Single Emblem View

Link to an image of this page  Link to an image of this page  [C1r f4r]

EMBLEMA IIII.

Nunquam procrastinandum.

Never procrastinate.

Alciatae gentis insignia sustinet Alce[1]
Unguibus & μηδὲν fert ἀναβαλλόμενος.
Constat Alexandrum sic respondisse roganti
Quî tot obivisset tempore gesta brevi?
Nunquam (inquit) differre volens:[2] quod & indicat Alce
Fortior haec dubites, ocyor anne siet.[3]

An elk bears the insignia of the family Alciato - between its hooves it carries (the motto) “Postponing nothing”. Alexander, as is well known, thus answered one who asked him how he had performed so many exploits in a short time: “By never wanting”, he said, “to postpone”. ‘Elk’ in fact indicates this - you may well ask whether it is strong or fast.

Das IIII.

One auffschub und verzug.

Das Alciatisch Gschlecht Wappn ziert
Ein Elend der in klauwen fiert
Diesen Verß und diß Reymen bloß
Midèn Anafallómenos
Link to an image of this page  Link to an image of this page  [C1v f4v] Also soll geantwortet han
Der groß Alexander eim Man
Der in fragt wier in kurtzer zeit
So viel außgricht hett grosse streit
Sprach er ich hab verzogen nie
Mit willen nichts, das anzeigt hie
Der Elend an welchem man schwandt
Ob er sterckr odr schneller sey zhandt.

Notes:

1.  An elk, representing the family name, is carved on Alciato’s tomb in Pavia.

2.  nunquam...differre volens, ‘By never wanting...to postpone’. The Latin words translate Alexander’s Greek motto, quoted in line 2. See Erasmus, Adagia, 3400 (Nunc tuum ferrum in igne est, ‘Strike while the iron is hot’), where Alexander’s saying is quoted.

3.  Alce, ‘Elk’. The Greek word ἀλκή means not only ‘elk’ but ‘strength’. The animal ‘elk’ was famed for its speed: see Pliny, Natural History, 8.16.39.


Related Emblems

Show related emblems Show related emblems

Hint: You can set whether related emblems are displayed by default on the preferences page


Iconclass Keywords

Relating to the image:

    Relating to the text:

    Hint: You can turn translations and name underlining on or off using the preferences page.

    Single Emblem View

    Link to an image of this page  Link to an image of this page  [C1v f4v]

    EMBLEMA V.

    Albutii ad Alciatum, suadentis ut de tumul-
    tibus Italicis se subducat, & in Gallia
    profiteatur.[1]

    Sent by Albutius to Alciato urging him to withdraw from the Italian troubles and take up a teaching post in France

    Quae dedit hos fructus arbor,[2] coelo advena nostro,
    Venit ab Eoo persidis axe prius.
    Link to an image of this page  Link to an image of this page  [C2r f5r]Translatu facta est melior: quae noxia quondam
    In patria, hîc nobis dulcia poma gerit.
    Fert folium linguae, fert poma simillima cordi,
    Alciate hinc vitam degere disce tuam.
    Tu procul à patria[3] in praecio es maiore futurus:
    Multum corde sapis, nec minus ore vales.

    The tree that gave us these fruits, a stranger to our skies, came formerly from the eastern climes of Persia. By the transplanting it was made better. The tree that once bore harmful fruits in its native land, here bears sweet ones for us. It carries leaves like a tongue, fruits like a heart. Alciato, learn from it how to spend your life. Far from your own country, you will be held in greater esteem. You are wise in heart, and no less effective in speech.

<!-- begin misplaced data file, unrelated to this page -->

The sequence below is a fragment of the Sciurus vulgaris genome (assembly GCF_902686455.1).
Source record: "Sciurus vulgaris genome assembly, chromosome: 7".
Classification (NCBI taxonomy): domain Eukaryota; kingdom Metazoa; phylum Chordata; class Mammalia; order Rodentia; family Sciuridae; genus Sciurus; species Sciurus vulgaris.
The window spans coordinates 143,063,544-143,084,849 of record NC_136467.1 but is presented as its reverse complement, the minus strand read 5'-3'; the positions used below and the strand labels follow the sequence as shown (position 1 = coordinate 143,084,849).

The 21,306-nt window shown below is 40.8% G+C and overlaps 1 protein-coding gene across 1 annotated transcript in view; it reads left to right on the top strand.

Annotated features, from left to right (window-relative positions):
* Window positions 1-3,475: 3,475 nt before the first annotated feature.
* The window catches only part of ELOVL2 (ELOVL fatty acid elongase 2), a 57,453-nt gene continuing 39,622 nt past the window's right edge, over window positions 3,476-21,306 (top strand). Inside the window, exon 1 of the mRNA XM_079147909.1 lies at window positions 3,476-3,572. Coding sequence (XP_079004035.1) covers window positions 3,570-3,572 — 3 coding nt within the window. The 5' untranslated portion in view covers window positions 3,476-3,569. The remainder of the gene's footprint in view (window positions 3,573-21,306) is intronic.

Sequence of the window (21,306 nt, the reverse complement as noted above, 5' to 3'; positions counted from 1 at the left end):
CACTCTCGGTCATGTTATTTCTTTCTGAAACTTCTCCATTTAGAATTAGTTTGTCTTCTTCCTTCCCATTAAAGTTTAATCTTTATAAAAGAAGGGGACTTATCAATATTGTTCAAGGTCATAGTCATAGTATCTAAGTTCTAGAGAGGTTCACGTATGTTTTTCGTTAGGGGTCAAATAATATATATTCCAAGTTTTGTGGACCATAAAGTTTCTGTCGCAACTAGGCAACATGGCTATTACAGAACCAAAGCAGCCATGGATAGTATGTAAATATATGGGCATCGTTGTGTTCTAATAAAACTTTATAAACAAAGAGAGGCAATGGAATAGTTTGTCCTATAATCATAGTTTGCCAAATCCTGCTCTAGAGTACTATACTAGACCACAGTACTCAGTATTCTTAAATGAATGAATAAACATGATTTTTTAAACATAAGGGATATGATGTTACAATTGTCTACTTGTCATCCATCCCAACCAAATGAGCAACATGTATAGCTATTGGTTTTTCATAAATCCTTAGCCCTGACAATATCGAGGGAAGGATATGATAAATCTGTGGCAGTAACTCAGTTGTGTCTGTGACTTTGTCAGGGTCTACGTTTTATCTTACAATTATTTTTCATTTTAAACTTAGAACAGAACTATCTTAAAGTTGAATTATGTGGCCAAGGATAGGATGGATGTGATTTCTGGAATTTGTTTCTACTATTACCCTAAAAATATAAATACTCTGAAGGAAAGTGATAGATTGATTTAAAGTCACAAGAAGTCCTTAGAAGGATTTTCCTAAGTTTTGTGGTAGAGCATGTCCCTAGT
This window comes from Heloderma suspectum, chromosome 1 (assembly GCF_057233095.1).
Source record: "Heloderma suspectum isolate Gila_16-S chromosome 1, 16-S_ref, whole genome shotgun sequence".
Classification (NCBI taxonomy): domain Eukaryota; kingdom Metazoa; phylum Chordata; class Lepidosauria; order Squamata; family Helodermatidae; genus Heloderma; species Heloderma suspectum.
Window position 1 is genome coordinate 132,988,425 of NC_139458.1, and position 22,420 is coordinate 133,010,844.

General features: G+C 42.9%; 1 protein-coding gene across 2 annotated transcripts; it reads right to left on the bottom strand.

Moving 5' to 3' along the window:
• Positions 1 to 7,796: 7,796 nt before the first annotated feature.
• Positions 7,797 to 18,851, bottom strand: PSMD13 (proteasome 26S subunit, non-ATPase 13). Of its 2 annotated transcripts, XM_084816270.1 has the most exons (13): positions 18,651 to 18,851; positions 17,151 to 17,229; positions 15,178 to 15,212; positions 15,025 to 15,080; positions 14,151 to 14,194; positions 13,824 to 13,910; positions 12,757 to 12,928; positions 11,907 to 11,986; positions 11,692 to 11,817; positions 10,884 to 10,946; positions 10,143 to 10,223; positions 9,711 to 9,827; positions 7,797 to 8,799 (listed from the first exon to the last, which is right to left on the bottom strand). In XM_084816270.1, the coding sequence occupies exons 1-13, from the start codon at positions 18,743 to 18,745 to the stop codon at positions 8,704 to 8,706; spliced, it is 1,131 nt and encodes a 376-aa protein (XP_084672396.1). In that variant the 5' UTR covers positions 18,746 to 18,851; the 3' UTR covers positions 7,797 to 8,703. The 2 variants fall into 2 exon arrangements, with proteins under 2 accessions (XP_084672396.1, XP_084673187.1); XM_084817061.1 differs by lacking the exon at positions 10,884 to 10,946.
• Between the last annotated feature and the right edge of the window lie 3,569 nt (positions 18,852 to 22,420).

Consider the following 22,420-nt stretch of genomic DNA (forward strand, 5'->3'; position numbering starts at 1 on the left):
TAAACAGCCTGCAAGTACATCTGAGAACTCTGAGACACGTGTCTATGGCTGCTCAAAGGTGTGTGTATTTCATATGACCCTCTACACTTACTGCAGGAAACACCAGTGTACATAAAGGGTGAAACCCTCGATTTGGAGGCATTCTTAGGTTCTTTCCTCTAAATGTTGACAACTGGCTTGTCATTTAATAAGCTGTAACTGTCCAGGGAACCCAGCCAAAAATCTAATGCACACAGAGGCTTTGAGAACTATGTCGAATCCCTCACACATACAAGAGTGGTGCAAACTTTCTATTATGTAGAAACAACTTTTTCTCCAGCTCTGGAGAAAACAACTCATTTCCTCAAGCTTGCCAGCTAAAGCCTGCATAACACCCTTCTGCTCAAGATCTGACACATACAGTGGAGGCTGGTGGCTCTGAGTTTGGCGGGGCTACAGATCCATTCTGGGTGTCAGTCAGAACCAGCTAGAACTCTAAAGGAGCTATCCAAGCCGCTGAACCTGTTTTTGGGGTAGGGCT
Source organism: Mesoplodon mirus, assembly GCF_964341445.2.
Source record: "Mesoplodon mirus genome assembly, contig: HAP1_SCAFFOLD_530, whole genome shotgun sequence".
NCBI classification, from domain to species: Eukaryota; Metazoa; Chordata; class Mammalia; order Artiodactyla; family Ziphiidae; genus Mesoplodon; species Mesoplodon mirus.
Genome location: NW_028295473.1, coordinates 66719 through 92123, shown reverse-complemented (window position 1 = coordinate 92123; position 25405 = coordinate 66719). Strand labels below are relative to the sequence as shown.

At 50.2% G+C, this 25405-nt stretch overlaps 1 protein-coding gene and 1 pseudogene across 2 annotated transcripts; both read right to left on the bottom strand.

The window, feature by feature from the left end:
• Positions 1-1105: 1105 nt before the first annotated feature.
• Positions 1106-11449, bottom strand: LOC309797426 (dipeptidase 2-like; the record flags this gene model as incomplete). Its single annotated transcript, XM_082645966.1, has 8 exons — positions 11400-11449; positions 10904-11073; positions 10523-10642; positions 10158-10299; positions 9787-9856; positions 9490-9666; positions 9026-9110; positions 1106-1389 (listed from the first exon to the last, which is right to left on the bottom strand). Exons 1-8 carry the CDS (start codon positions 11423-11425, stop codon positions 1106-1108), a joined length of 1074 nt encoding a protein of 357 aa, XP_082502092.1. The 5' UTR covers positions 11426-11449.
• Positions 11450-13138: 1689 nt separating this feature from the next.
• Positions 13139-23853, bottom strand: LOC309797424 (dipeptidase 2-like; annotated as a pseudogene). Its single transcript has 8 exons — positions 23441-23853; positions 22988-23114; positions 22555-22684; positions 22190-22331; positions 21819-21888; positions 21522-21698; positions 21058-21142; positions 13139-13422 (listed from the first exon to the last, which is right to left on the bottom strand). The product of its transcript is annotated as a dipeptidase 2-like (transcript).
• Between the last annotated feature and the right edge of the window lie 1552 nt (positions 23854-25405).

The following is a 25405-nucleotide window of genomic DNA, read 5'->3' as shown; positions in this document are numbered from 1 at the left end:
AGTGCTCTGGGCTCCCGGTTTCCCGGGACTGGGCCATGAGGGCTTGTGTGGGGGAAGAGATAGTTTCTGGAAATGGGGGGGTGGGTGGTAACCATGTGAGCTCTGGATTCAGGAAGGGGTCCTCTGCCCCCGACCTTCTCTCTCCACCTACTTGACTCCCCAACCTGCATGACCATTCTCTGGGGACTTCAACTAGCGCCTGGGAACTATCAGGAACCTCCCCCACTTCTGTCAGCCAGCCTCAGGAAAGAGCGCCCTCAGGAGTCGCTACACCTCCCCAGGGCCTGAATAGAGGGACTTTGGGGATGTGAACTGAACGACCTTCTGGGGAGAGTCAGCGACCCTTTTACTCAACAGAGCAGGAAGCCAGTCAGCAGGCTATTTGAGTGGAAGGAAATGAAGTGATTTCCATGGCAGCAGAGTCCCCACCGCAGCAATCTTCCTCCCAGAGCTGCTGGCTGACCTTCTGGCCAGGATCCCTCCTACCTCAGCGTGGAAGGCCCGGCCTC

Das V.

    Deß Albutii an Herrn Alciatum, darinn es
    Albutius im Alciato räht, das er sich wölle auß den
    Italienischen embörungen thun und entziehen,
    und in Franckreich sich ver-
    fügen.

    Der Baum so tragen thut diß Frucht
    Ist in unserm Land ein frembd zucht
    Dann von auffgang der Sonnen er
    Auß Persen Land ist kommen her
    Vergiffte Frucht in seinem Landt
    Er tragen thet bald er zu handt
    Versetzet ward in ander erdt
    Gar süsse Frucht er uns beschert
    Sein Frucht ist gleich eim Hertzen gstalt
    Sein Blat gformiert wie ein Zung galt
    Dabey liebr Alciate lehrn
    Dein leben also anzukehrn
    Dann dir von dem Vatterland weit
    Man grösser ehr und wirdin geit
    Dieweil du bist von Hertzen weiß
    Darzu mit reden hast den preiß.

    Notes:

    1.  This person has been identified as Aurelius Albutius, lawyer, scholar and poet, like Alciato originally from Milan. On the question of the genuineness of this ascription and a suggested date for the epigram preceding Alciato’s first removal to France in 1518, see J. Köhler, Der ‘Emblematum liber’ von Andreas Alciatus (1492-1550) (Hildesheim: August Lax, 1986).

    2.  ‘The tree that gave us these fruits’, i.e. the peach, with its heart-shaped fruit and tongue-shaped leaves.

    3.  ‘Far from your own country’. Alciato had two periods in France. He was lecturing on Civil Law in Avignon from 1518-1522, then returned to Milan. He again took up his teaching post in Avignon in 1527, and then removed to Bourges, where he remained until his return to Italy (Pavia) in 1533. The ‘troubles’ mentioned could be political (there was much fighting and tumult in N. Italy), or could refer to the wrangling between rival schools of academic lawyers during Alciato’s youth.


    Related Emblems

    Show related emblems Show related emblems

    Hint: You can set whether related emblems are displayed by default on the preferences page


    Iconclass Keywords

    Relating to the image:

    Relating to the text:

    Hint: You can turn translations and name underlining on or off using the preferences page.

     

    Back to top